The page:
The issue of comparative fault in Maine personal injury lawsuits is a significant one because, depending on the degree of it, an injured person’s right to collect damages may be significantly reduced or eliminated entirely.
Maine Revised Statute Titel 14 Part 1 Chapter 7 Section 156 covers “comparative negligence.” The law states that when a person suffers death or damages that are party the result of that person’s own fault, the claim isn’t barred entirely, but the amount of damages recoverable are to be reduced to such an extent the jury believes equitable, accounting for claimant’s share of responsibility. So if a plaintiff wins $100,000 in damages but is deemed to be 25 percent comparatively negligent, he or she will only collect $75,000 from defendant.
If a plaintiff is determined to be equally or more at-fault for his or her injuries, plaintiff cannot recovery any damages.
The rules on comparative fault vary from state-to-state. Some allow plaintiffs to recover even if they are 99 percent at fault, while others will prohibit a plaintiff from collecting on a claim if he or she is even 1 percent at-fault. Maine is in the middle on this issue.
In the recent Maine Supreme Judicial Court case of Estate of Gagnon v. Anthony, the issue of comparative negligence was central.
Defendant was an experienced woodcutter who asked plaintiff, his neighbor, to help him take down a rotting tree in defendant’s front yard. Plaintiff, too, was an experienced woodcutter. The tree they were taking down was about 30 inches in diameter, and it had one large limb growing out of it. Plaintiff used a chain saw to make a wedge cut in the tree just below that limb, while defendant used the bucket of a skid-steer loader to push the limb away from the house.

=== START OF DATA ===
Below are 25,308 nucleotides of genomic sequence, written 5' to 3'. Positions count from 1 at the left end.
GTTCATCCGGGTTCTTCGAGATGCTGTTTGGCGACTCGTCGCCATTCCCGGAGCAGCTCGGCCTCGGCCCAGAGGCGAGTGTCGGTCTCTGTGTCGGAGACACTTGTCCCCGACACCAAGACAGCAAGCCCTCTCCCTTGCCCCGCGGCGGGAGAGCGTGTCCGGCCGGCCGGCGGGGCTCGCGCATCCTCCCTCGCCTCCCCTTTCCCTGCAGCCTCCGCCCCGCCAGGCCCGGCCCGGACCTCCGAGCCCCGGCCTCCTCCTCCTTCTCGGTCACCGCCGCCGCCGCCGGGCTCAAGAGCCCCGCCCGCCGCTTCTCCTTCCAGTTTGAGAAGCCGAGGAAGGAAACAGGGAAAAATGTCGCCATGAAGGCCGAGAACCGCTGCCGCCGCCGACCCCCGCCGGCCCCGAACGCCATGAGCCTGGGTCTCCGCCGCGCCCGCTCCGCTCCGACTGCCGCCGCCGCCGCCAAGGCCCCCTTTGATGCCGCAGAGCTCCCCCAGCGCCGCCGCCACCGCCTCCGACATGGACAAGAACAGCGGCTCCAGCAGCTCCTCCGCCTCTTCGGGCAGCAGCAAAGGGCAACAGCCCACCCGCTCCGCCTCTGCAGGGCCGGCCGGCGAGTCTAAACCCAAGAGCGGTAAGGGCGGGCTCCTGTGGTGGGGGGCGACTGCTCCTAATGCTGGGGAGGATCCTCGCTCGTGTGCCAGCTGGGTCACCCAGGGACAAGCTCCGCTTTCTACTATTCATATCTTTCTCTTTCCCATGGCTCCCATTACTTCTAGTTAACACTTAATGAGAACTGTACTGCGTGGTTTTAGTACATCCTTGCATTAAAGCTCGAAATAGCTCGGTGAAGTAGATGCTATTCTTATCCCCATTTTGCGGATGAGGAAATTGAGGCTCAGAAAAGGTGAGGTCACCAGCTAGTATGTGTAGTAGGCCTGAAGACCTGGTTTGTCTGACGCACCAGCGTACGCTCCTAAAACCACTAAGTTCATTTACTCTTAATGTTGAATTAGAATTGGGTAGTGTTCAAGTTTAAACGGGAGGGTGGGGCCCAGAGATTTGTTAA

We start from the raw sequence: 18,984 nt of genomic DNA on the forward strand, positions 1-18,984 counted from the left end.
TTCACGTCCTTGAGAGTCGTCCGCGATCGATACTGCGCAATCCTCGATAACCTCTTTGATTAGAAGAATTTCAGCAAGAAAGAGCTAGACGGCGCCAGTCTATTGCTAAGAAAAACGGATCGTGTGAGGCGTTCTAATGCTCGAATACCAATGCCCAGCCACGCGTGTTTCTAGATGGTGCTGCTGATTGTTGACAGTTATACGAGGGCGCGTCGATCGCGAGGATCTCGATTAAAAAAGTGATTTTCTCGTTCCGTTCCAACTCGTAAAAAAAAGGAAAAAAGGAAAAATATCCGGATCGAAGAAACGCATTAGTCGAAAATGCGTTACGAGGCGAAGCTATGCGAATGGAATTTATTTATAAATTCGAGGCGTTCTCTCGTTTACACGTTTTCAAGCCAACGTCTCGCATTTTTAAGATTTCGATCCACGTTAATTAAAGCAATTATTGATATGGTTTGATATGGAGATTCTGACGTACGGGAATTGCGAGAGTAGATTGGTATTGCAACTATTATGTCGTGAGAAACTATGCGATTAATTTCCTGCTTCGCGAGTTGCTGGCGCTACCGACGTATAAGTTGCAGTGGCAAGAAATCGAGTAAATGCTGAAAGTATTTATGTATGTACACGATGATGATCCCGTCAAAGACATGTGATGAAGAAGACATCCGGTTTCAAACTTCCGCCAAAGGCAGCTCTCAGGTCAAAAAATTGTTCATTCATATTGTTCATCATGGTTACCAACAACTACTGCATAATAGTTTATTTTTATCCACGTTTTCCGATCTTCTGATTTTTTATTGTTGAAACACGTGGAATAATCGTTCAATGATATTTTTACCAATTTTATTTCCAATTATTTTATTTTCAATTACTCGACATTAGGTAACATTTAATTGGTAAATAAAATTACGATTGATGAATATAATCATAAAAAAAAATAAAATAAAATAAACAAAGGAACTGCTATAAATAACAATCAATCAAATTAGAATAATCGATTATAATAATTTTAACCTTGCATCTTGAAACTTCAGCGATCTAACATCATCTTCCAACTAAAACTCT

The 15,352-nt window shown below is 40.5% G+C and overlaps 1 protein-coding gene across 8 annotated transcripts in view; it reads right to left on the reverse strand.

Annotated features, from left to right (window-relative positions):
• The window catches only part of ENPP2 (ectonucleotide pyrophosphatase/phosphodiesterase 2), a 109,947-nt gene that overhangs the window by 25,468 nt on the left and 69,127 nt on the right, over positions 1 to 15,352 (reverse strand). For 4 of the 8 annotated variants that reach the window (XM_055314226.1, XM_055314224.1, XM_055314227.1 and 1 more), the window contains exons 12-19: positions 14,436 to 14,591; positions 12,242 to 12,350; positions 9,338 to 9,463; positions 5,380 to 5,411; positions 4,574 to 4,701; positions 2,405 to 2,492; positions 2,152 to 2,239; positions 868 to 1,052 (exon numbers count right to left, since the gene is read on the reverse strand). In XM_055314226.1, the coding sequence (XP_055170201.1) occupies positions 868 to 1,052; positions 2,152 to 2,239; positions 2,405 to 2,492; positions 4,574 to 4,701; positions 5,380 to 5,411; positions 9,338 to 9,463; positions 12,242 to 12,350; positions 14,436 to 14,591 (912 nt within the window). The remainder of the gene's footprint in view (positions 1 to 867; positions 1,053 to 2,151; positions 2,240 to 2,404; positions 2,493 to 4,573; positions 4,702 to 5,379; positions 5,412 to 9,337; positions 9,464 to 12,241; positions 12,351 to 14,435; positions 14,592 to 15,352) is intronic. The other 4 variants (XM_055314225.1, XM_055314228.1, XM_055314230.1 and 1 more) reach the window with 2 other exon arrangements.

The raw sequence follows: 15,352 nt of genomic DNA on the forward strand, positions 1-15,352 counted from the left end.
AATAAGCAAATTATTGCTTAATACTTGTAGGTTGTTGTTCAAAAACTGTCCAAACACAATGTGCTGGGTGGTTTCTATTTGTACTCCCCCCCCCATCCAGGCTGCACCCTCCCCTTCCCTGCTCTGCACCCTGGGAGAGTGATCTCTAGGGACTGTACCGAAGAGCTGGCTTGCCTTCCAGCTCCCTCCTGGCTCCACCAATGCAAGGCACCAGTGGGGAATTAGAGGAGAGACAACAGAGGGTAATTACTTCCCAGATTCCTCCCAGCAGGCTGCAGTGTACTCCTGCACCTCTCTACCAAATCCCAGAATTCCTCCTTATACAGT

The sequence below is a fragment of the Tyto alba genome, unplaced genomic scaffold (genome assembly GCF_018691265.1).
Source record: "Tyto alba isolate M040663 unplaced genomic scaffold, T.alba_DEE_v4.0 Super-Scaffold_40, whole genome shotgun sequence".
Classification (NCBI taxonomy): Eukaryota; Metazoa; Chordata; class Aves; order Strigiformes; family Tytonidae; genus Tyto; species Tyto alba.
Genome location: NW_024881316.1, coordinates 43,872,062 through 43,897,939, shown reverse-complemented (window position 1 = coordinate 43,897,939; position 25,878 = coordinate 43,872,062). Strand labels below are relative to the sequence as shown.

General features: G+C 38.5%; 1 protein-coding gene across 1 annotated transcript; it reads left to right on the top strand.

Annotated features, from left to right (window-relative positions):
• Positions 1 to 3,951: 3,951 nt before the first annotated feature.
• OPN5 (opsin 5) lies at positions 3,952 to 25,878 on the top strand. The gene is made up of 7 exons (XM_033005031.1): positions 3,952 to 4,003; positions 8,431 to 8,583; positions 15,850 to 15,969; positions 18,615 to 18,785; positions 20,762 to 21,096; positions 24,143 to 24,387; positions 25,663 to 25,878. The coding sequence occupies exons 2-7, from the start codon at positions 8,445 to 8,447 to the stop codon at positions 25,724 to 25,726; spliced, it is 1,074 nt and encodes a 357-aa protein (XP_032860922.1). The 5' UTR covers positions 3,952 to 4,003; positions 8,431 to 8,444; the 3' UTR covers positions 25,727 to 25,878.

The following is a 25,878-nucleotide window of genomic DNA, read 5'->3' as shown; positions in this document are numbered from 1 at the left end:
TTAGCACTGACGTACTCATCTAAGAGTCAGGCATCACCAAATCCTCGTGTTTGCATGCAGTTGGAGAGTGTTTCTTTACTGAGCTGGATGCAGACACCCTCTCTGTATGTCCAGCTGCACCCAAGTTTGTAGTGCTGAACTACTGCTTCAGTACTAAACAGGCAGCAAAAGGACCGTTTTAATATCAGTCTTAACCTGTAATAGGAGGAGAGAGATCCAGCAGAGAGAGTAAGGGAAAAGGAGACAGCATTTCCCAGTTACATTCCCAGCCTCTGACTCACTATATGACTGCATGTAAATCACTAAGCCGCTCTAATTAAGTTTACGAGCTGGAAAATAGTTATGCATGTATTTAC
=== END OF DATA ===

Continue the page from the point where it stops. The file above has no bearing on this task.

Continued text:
Without warning, the tree “exploded,” as both men would later describe it. The limb fell onto plaintiff, causing him to fall and be pinned to the ground. He suffered serious personal injuries.
Plaintiff later sued defendant, alleging negligence. He asserted defendant should have warned him about the possibility the limb could snap due to the rotted condition of the tree, and also that defendant negligently operated the machinery. Defendant answered the complaint by asserting comparative negligence.
Plaintiff died of unrelated causes while trial was pending. His estate was substituted as plaintiff. At trial, the court heard recorded statements from decedent about how neither man expected the tree to explode as it did. Further, in his statement, he placed no blame on his neighbor, saying he didn’t believe anything defendant did with the equipment caused the tree to break or fall too soon.
Following a two-day trial, jurors held that while defendant was negligent, plaintiff was equally negligent. Thus, per Maine law, the estate was entitled to nothing.
Estate appealed, but the Maine Supreme Judicial Court affirmed. The court opined that based on the evidence a reasonable jury could have found:
- Defendant was negligent in his operation of equipment;
- Either defendant or plaintiff or both were negligent because of the dangerous method they used to take down a rotted tree – a danger that should have been obvious to both given their professional experience;
- Neither was negligent, and the incident was simply an unfortunate and unexpected accident.
In cases where causal fault of both parties is in dispute, the court gives juries the “sole prerogative” to ascertain comparative degrees of fault. Here, jurors found both men were negligent, but plaintiff’s negligence was at least equal to or greater than the fault of defendant in causing these injuries.
If you are the victim of a Bangor car accident, contact Peter Thompson & Associates at 1-800-804-2004 for a confidential consultation to discuss your rights.
Estate of Gagnon v. Anthony, Nov. 10, 2015, Maine Supreme Judicial Court
More Blog Entries:
Hill-Spotswood v. Mayhew et al. – Injured Worker Seeks State Liability for Attack by Patient, Oct. 30, 2015, Bangor Personal Injury Attorney Blog